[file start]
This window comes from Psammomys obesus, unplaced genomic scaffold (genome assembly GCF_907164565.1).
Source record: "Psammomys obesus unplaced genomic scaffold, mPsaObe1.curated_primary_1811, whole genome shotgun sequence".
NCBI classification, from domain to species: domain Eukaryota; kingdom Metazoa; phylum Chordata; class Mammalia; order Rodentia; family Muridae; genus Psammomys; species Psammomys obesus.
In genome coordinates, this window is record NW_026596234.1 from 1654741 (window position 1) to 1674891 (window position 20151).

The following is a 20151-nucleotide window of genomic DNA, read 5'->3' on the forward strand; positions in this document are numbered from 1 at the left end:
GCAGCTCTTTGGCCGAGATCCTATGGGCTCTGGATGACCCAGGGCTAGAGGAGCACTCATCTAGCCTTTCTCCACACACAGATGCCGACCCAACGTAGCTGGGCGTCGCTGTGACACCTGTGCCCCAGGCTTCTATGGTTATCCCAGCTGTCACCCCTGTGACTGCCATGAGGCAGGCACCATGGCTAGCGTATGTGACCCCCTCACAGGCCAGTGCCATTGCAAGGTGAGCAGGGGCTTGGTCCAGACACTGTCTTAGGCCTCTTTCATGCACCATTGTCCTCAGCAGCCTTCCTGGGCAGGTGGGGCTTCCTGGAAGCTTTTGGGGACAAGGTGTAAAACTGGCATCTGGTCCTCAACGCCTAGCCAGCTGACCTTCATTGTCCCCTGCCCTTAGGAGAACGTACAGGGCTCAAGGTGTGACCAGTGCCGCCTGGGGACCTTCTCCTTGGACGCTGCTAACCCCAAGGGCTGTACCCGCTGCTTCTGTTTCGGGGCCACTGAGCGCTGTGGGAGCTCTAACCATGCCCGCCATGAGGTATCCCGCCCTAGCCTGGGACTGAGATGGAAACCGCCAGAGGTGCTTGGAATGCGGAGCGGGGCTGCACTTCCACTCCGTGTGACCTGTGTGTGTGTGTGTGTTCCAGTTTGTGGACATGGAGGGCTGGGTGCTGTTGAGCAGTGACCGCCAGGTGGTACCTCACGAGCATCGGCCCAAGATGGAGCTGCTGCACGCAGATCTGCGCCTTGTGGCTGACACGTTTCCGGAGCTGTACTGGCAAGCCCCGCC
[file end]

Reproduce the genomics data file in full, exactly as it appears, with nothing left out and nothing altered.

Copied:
This window comes from Psammomys obesus, unplaced genomic scaffold (genome assembly GCF_907164565.1).
Source record: "Psammomys obesus unplaced genomic scaffold, mPsaObe1.curated_primary_1811, whole genome shotgun sequence".
NCBI classification, from domain to species: domain Eukaryota; kingdom Metazoa; phylum Chordata; class Mammalia; order Rodentia; family Muridae; genus Psammomys; species Psammomys obesus.
In genome coordinates, this window is record NW_026596234.1 from 1654741 (window position 1) to 1674891 (window position 20151).

The following is a 20151-nucleotide window of genomic DNA, read 5'->3' on the forward strand; positions in this document are numbered from 1 at the left end:
GCAGCTCTTTGGCCGAGATCCTATGGGCTCTGGATGACCCAGGGCTAGAGGAGCACTCATCTAGCCTTTCTCCACACACAGATGCCGACCCAACGTAGCTGGGCGTCGCTGTGACACCTGTGCCCCAGGCTTCTATGGTTATCCCAGCTGTCACCCCTGTGACTGCCATGAGGCAGGCACCATGGCTAGCGTATGTGACCCCCTCACAGGCCAGTGCCATTGCAAGGTGAGCAGGGGCTTGGTCCAGACACTGTCTTAGGCCTCTTTCATGCACCATTGTCCTCAGCAGCCTTCCTGGGCAGGTGGGGCTTCCTGGAAGCTTTTGGGGACAAGGTGTAAAACTGGCATCTGGTCCTCAACGCCTAGCCAGCTGACCTTCATTGTCCCCTGCCCTTAGGAGAACGTACAGGGCTCAAGGTGTGACCAGTGCCGCCTGGGGACCTTCTCCTTGGACGCTGCTAACCCCAAGGGCTGTACCCGCTGCTTCTGTTTCGGGGCCACTGAGCGCTGTGGGAGCTCTAACCATGCCCGCCATGAGGTATCCCGCCCTAGCCTGGGACTGAGATGGAAACCGCCAGAGGTGCTTGGAATGCGGAGCGGGGCTGCACTTCCACTCCGTGTGACCTGTGTGTGTGTGTGTGTTCCAGTTTGTGGACATGGAGGGCTGGGTGCTGTTGAGCAGTGACCGCCAGGTGGTACCTCACGAGCATCGGCCCAAGATGGAGCTGCTGCACGCAGATCTGCGCCTTGTGGCTGACACGTTTCCGGAGCTGTACTGGCAAGCCCCGCC